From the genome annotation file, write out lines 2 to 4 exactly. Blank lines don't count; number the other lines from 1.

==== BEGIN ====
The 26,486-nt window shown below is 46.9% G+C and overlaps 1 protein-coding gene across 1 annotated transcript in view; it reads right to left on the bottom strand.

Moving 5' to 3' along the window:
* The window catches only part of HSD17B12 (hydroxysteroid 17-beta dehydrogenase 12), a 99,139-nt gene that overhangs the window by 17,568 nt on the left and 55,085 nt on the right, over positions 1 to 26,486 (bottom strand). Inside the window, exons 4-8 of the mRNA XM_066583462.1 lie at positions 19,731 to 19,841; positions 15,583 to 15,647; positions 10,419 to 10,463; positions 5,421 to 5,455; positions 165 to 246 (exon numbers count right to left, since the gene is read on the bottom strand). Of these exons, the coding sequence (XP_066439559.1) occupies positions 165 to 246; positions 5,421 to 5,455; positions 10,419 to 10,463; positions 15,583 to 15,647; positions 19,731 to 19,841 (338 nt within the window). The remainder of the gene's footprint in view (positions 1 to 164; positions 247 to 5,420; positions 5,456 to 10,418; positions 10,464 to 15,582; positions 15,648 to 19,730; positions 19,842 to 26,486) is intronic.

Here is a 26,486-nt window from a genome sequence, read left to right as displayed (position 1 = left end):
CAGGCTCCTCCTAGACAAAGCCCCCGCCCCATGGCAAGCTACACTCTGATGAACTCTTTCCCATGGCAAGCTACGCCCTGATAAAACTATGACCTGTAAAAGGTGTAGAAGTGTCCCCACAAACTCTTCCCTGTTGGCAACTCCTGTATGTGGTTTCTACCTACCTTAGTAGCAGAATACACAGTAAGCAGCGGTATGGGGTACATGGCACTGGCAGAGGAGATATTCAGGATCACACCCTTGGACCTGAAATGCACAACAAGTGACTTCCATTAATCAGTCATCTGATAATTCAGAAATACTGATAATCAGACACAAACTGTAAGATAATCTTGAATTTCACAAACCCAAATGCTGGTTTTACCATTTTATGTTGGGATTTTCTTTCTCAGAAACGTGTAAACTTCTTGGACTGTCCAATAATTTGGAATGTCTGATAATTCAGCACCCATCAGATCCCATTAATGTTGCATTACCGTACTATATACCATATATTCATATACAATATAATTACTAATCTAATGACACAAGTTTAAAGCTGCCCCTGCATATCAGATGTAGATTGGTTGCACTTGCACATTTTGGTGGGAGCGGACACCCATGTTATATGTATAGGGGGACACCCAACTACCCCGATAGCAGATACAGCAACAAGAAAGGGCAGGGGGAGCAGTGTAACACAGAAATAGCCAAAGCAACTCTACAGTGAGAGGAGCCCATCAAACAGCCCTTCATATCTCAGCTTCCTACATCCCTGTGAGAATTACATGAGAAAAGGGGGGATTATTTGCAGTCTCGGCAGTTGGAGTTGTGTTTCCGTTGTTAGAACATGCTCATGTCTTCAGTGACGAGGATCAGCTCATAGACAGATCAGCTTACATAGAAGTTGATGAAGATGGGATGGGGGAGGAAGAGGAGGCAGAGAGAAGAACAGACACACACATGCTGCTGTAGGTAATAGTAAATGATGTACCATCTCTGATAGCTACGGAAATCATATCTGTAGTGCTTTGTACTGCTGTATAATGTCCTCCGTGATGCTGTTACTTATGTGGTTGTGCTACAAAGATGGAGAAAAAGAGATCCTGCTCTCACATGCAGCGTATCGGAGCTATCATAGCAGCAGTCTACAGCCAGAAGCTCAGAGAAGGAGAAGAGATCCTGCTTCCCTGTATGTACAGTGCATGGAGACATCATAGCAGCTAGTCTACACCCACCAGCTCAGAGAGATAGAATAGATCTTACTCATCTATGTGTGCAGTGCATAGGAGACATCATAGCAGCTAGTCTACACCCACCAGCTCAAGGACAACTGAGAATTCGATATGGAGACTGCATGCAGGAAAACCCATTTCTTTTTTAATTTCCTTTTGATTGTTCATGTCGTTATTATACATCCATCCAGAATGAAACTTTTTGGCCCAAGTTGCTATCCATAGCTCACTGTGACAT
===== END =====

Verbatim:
Moving 5' to 3' along the window:
* The window catches only part of HSD17B12 (hydroxysteroid 17-beta dehydrogenase 12), a 99,139-nt gene that overhangs the window by 17,568 nt on the left and 55,085 nt on the right, over positions 1 to 26,486 (bottom strand). Inside the window, exons 4-8 of the mRNA XM_066583462.1 lie at positions 19,731 to 19,841; positions 15,583 to 15,647; positions 10,419 to 10,463; positions 5,421 to 5,455; positions 165 to 246 (exon numbers count right to left, since the gene is read on the bottom strand). Of these exons, the coding sequence (XP_066439559.1) occupies positions 165 to 246; positions 5,421 to 5,455; positions 10,419 to 10,463; positions 15,583 to 15,647; positions 19,731 to 19,841 (338 nt within the window). The remainder of the gene's footprint in view (positions 1 to 164; positions 247 to 5,420; positions 5,456 to 10,418; positions 10,464 to 15,582; positions 15,648 to 19,730; positions 19,842 to 26,486) is intronic.

Here is a 26,486-nt window from a genome sequence, read left to right as displayed (position 1 = left end):